The Rosie Effect by Graeme Simsion


I loved The Rosie Project which I reviewed last year and was my top 5 reads of 2014. So when this book came out it was a must read for me and I was looking forward to finding out what Don Tillman was doing now.

Don has married Rosie and we follow their life in New York. They have settled into life well, compromised on some things like the food plans and have a social life too. But when Rosie gets pregnant, life changes for everyone.

Don is as sweet as ever, so caring in his own helpful way and as with The Rosie Project there are some classic funny moments in the story. He is shocked when Rosie springs her pregnancy on him and has what he calls a ‘meltdown’. But he deals with it in the way he knows how by reading up on babies. I found it so touching that he was scared but willing to be a good father and support Rosie. He also supported the problems his friends were going through and I could see in this story that Don had really developed as a character to someone we really care about and wanted to be happy. Nothing fazes Don either – the cocktail bar incident is an example and also the fact he hangs out with a global band member which made some moments funny too.

I found Rosie annoying in this story. She was selfish, rude, very mean to Don and such an unlikable character compared to the Rosie we met in The Rosie Project. It was like her pregnancy completely changed her and whilst underneath she has physiological issues and doubts about Don being a father she was just mean. It made me so annoyed how she shut Don out of her life, stopped appreciating him and basically broke their marriage up. Rosie forgot she married him for who he was and what made her fall in love with him. But despite her doubts she never gave him a chance to be supportive even though he was trying to and was so selfish to think that having a baby only affects her. I felt so sorry for Don and was urging him to really make her listen, tell her she was being unfair and make her release how selfish she was being. They were a team before but it stopped in this book.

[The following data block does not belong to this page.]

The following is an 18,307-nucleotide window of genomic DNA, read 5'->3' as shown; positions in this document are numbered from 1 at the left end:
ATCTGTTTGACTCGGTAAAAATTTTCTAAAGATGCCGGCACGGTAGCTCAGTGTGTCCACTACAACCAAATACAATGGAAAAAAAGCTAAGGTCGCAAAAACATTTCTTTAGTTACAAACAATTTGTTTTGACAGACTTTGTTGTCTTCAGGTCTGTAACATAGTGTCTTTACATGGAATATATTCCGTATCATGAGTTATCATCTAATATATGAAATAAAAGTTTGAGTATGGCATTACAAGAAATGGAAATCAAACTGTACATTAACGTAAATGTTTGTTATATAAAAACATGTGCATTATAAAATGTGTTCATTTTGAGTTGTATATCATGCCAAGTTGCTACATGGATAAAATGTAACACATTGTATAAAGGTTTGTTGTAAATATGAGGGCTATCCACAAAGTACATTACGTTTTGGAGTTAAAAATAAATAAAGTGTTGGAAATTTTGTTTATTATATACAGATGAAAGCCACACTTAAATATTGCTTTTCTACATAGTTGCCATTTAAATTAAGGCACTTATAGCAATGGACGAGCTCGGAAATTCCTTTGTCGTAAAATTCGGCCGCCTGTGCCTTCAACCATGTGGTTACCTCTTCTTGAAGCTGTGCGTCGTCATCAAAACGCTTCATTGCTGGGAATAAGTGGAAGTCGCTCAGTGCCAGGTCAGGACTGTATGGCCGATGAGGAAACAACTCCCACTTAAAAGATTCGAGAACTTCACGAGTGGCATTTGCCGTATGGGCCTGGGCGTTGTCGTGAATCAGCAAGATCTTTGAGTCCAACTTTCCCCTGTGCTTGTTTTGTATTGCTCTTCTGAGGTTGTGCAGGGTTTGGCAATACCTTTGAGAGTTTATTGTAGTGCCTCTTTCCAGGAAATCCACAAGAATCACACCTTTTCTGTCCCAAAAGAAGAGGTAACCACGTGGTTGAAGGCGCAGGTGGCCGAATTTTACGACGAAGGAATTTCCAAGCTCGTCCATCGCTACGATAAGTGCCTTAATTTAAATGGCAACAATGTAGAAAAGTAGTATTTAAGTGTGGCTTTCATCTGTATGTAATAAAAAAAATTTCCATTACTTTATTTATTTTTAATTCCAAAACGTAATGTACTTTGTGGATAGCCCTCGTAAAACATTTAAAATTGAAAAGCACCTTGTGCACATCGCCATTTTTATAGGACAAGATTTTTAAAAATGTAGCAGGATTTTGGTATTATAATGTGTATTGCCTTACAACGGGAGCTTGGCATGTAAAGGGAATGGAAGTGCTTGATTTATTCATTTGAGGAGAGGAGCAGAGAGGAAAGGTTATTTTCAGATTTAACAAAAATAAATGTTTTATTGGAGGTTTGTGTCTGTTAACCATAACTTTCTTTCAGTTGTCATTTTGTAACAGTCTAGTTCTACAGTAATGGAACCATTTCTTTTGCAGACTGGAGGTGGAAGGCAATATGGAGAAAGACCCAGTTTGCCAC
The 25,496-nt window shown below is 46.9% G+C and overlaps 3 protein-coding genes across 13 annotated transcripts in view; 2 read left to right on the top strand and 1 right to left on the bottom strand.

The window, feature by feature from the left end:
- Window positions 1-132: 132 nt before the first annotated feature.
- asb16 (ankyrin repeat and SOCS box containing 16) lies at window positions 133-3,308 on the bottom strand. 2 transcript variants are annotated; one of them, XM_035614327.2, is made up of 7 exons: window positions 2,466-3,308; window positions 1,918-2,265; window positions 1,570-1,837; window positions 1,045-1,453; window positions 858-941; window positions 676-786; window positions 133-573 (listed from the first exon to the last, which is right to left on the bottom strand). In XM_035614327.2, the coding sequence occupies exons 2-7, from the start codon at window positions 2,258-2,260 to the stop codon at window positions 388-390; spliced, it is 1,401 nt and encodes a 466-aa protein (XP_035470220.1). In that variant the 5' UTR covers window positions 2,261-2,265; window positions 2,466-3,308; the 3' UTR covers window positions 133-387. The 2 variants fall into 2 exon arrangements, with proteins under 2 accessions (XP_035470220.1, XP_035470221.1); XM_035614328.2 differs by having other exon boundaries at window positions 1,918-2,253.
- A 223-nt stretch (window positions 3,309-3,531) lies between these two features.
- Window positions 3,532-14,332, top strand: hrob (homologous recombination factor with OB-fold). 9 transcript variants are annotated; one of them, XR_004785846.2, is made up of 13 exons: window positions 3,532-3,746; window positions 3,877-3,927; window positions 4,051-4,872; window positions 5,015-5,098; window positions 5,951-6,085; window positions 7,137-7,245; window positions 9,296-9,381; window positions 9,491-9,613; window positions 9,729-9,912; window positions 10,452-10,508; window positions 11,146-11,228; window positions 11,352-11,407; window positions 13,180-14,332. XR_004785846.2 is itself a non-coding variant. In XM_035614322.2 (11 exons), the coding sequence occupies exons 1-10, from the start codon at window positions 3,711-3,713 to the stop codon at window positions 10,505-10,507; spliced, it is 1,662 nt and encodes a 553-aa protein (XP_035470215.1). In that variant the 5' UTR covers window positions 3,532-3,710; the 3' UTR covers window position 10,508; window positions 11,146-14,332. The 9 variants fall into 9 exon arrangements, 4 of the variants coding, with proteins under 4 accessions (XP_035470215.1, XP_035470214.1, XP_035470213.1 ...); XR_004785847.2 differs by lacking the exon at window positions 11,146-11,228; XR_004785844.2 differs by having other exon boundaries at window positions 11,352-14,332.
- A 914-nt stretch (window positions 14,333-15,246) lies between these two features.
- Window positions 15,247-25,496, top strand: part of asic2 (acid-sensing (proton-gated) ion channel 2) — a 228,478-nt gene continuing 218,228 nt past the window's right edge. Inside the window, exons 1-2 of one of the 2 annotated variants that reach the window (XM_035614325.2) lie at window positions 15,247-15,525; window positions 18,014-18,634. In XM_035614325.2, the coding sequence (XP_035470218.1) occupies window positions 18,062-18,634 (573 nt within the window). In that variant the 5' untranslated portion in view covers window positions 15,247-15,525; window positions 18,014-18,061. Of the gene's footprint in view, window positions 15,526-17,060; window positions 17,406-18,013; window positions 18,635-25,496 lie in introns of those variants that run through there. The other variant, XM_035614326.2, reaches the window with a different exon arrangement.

The main theme of this story is having children and it covers all the aspects of people dealing with fatherhood, motherhood, family, marriage, support and deep physiological issues. Overall everyone has issues to deal with but the important thing is how they dealt with them. Whilst we are supporting Don in his research of being supportive of Rosie and how to be a good father, he is subconsciously learning from his friends’ problems and solutions to them. Gene’s children won’t talk to him as parent separation is difficult, Dave is scared of being a father as the baby doesn’t have his genes and hides his business issues, Sonia helps Don out in a counselling session but really puts across her fears about Dave, and finally George has difficult relationship with his son. Don helps all his friends supportively despite his own issues. His friends’ issues are in contrast to what Don is going through with Rosie but illustrate his good qualities and that he can be supportive, has a heart and on one level can work on relationship issues and family issues to try and solve them. It is a shame Rosie doesn’t see any of this and doesn’t even take an interest to see what is actually happening in real life around her.

Overall I was disappointed with this book. I wanted it to be so much better than it was. Don is a great character but sometimes even the funny parts seemed a bit lacking. Also Rosie seemed a very different person to the Rosie we had met before and that for me took away from the theme of this book.

Despite my disappointment, for me Graeme is a talented writer. I was lucky to meet Graeme in March at a book signing in London and he was so passionate about writing. His style is so easy to read and this story could be reality. We believe in his characters and want to get to know them which is great. So this book won’t put me off reading any of his future books.

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